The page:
Permanent Exhibition

The Carolingian Palace

Charlemagne has St Mary’s Church (today’s Cathedral) built. This fresco completed by Alfred Rethel and Josef Kehren in 1858/60 was once located at Aachen town hall but was destroyed in WWII.


History of Aachen – Charlemagne’s City

At the permanent exhibition, visitors learn about the most important people, events and stories in Aachen’s history.

This includes a section on Early Settlements (5th century BCE to 7th century CE), which in particular looks at Roman Aachen. The ‘Charlemagne’s Palace and St Mary’s Church’ (8th – 9th century) and the ‘City of Coronations’ (10th – 16th century) sections offer glimpses back to the Middle Ages. The ‘Baroque Spa City’ (17th – 18th century) and the ‘Dawn of the Modern City’ (19th century) sections show how Aachen was both an emerging industrial city as well as a fashionable spa resort where the noble and famous sought amusement. The ‘From Frontline Town to Modern European City’ (20th – 21th century) section traces Aachen’s history during and after the great wars of the 20th century and shows how the city has evolved to become a place of European reconciliation and progress, where each year the Charlemagne Prize is awarded to outstanding Europeans.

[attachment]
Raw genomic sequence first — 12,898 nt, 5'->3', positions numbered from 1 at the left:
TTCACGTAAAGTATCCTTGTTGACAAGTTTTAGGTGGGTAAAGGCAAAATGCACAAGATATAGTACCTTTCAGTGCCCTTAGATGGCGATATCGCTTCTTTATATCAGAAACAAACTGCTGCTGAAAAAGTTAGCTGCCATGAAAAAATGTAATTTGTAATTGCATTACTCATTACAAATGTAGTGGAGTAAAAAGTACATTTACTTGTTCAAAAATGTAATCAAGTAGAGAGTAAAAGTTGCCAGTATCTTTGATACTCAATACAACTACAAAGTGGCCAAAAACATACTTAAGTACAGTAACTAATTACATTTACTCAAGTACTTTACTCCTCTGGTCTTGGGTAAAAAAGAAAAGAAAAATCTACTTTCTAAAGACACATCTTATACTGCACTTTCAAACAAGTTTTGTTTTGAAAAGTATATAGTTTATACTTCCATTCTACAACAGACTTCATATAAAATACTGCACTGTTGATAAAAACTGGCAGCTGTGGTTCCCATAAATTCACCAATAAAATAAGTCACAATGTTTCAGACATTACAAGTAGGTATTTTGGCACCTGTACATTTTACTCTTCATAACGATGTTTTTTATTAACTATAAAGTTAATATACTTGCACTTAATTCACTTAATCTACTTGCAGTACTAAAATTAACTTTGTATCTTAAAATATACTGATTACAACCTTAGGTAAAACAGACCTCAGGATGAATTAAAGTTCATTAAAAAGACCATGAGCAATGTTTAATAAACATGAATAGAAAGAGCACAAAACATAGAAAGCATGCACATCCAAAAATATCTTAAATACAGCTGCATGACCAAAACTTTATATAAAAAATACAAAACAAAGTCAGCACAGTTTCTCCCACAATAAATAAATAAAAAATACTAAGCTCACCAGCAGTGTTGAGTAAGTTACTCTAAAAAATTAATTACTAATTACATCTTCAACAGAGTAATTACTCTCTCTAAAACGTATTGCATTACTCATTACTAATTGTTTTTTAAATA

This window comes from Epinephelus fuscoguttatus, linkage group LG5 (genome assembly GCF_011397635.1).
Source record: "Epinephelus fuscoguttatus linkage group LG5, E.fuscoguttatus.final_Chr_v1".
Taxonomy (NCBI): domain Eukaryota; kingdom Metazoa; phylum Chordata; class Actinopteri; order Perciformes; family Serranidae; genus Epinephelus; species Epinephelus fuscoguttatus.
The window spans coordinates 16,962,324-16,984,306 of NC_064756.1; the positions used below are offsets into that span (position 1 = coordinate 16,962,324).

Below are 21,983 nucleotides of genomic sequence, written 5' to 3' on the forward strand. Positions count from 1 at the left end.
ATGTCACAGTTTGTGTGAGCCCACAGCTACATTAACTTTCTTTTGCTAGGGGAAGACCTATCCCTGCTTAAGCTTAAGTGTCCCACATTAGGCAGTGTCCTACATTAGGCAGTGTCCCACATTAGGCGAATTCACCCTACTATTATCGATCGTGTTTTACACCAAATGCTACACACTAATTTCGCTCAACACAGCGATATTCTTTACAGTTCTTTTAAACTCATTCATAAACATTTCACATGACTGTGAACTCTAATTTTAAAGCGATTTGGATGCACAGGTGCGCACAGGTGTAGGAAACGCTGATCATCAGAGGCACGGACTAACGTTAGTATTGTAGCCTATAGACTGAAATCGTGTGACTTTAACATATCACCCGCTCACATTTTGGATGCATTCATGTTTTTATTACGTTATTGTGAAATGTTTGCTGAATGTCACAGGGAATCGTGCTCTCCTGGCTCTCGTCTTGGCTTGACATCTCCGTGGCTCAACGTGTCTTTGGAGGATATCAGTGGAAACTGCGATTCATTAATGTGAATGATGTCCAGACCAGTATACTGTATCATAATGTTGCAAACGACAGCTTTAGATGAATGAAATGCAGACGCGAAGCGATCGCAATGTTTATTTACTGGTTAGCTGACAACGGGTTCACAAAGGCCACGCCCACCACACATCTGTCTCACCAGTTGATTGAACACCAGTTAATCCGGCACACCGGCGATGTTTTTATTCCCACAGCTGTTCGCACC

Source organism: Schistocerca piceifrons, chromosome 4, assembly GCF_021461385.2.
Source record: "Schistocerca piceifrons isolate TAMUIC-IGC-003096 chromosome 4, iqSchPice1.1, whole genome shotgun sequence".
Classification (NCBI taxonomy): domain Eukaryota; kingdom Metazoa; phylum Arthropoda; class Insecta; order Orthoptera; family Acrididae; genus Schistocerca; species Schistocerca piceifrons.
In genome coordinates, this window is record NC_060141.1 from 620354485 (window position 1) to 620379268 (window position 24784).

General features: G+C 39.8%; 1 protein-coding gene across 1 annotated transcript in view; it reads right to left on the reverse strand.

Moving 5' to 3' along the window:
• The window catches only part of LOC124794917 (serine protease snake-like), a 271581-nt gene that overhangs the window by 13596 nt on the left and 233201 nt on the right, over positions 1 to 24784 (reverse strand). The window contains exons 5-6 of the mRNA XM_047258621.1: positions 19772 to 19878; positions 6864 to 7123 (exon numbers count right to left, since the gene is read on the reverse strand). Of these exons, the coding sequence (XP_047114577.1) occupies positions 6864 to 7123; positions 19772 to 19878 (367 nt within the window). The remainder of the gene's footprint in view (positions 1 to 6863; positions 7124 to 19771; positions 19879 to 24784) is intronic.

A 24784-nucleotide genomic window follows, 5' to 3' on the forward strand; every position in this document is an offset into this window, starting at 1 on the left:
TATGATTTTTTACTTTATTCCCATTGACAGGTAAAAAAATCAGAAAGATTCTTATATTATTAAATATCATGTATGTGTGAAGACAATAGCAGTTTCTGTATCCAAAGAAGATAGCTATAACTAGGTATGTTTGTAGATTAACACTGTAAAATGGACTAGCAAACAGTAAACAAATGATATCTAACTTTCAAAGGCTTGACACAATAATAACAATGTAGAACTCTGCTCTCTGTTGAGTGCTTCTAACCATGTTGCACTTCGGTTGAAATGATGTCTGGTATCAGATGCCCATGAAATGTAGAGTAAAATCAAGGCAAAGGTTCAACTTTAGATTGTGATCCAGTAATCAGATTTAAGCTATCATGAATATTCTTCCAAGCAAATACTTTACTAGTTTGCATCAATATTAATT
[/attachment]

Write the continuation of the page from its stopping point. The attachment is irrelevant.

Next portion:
The heart of Aachen’s history

And ever-present: Charlemagne, the central figure in whom the history of Aachen and the history of Europe converge. One of the items on display is the original bronze statue. Most visitors will know the copy of this statue located at the Market Fountain. Over 20 interactive media stations guide visitors through the exhibition and the individual sections.

The very last media station, ‘Aachen today’ (Aachen heute) explores how Aachen residents see their city today, showing Aachen as a lively and diverse European city.


The Centre Charlemagne in 100 seconds: